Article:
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Illegal Endangered Species Act Regulation Makes Washington Ranchers a Threatened Species

The Washington Cattlemen’s Association has joined PLF in a lawsuit to challenge the federal government’s regulation that imposes harsh Endangered Species Act restrictions for as many as 150 species that Congress did not intend to automatically be covered --- including the Oregon spotted frog and the spotted owl, both species that have greatly impacted ranchers like Kelly Kreps of Kreps Ranch in White Salmon, Washington.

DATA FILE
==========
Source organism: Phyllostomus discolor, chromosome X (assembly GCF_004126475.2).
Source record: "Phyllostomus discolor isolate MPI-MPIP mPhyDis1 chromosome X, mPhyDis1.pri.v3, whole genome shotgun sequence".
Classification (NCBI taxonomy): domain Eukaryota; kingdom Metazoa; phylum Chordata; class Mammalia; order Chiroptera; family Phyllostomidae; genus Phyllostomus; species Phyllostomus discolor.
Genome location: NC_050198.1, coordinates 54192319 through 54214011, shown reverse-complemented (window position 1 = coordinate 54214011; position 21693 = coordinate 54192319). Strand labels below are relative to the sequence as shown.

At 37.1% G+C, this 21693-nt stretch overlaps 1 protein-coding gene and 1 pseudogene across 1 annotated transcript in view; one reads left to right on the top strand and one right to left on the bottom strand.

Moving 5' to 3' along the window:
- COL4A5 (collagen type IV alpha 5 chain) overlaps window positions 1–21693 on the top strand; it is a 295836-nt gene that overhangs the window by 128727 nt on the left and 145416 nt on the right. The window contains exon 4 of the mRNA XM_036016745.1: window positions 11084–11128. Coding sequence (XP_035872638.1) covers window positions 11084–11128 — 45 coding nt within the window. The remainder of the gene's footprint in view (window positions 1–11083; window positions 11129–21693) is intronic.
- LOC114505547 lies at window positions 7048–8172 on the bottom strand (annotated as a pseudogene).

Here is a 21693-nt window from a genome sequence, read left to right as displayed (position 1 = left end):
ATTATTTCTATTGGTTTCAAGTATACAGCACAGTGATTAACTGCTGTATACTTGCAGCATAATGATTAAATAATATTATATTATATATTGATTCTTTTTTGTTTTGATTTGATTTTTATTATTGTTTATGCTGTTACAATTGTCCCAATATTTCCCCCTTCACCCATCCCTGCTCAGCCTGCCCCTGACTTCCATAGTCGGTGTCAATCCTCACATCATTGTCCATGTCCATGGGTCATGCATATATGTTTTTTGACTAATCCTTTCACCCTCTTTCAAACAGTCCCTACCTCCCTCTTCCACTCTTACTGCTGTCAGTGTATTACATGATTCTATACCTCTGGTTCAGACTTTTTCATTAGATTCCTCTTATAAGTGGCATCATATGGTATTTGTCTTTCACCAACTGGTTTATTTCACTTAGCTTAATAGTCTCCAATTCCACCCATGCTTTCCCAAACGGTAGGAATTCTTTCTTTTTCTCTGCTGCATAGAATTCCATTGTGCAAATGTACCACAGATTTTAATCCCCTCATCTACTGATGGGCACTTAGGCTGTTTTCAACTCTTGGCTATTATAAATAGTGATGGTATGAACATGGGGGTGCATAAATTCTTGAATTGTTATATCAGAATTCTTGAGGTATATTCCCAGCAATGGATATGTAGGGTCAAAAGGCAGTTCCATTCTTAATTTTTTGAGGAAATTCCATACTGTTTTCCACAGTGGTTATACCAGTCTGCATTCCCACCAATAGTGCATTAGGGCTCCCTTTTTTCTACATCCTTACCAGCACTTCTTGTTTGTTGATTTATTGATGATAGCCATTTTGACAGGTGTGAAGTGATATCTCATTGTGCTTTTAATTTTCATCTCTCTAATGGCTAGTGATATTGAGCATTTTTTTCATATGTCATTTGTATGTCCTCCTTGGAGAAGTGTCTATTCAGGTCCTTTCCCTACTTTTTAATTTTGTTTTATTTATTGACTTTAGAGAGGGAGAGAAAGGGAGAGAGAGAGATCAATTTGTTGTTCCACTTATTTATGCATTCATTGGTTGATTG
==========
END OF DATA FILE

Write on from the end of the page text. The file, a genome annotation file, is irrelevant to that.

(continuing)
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 Washington Cattlemen and PLF Challenge ESA Overreach

PLF's Harold Johnson interviews PLF attorney Jonathan Wood and Jack Field, executive vice president of the Washington Cattlemen's Association about their petition to change an illegal regulation to the Endangered Species Act.

In a petition filed with the U.S. Department of Fish and Wildlife, the WCA and PLF demand repeal of a regulation that applies the “take” ban in a blanket way to all species classified as “threatened,” contrary to congressional intent and the statute’s text. This regulation subjects ranchers and farmers in the Pacific Northwest — along with citizens from coast to coast — to the possibility of massive fines and even jail for land use activities that Congress has deemed legal. 


Final 'Waters Of The U.S.' Rule Is More Overreach By EPA